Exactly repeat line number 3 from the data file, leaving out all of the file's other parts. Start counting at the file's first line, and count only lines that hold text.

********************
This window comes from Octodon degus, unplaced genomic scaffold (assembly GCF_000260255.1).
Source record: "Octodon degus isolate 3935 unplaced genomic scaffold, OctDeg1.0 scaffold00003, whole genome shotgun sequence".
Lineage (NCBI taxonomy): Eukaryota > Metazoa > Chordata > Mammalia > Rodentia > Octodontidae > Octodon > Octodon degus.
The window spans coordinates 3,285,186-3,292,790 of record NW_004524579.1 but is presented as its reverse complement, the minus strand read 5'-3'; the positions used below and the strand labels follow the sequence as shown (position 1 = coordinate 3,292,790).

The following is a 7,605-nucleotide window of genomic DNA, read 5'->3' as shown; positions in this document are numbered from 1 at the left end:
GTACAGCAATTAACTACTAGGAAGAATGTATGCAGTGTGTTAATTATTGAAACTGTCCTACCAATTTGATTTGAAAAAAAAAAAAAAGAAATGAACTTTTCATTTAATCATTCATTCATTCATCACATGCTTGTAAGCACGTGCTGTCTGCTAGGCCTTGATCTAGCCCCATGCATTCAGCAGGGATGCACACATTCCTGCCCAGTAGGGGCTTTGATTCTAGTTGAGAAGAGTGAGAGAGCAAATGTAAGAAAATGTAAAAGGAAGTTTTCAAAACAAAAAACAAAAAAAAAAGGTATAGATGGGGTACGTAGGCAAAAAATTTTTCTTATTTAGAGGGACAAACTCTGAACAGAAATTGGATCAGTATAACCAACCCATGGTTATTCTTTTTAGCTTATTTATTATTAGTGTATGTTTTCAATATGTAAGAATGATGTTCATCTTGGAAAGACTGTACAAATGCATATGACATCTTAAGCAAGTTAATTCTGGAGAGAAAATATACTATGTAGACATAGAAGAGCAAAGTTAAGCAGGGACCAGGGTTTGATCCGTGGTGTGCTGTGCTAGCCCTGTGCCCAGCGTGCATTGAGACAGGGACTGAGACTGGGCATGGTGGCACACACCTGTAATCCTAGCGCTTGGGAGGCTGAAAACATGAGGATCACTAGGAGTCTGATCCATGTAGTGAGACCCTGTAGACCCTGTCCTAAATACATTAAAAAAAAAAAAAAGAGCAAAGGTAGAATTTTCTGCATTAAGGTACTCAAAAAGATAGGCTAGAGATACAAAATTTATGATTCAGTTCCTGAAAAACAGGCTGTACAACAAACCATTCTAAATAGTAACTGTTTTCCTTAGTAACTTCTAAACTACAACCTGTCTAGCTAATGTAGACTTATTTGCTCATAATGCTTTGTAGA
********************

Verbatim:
Lineage (NCBI taxonomy): Eukaryota > Metazoa > Chordata > Mammalia > Rodentia > Octodontidae > Octodon > Octodon degus.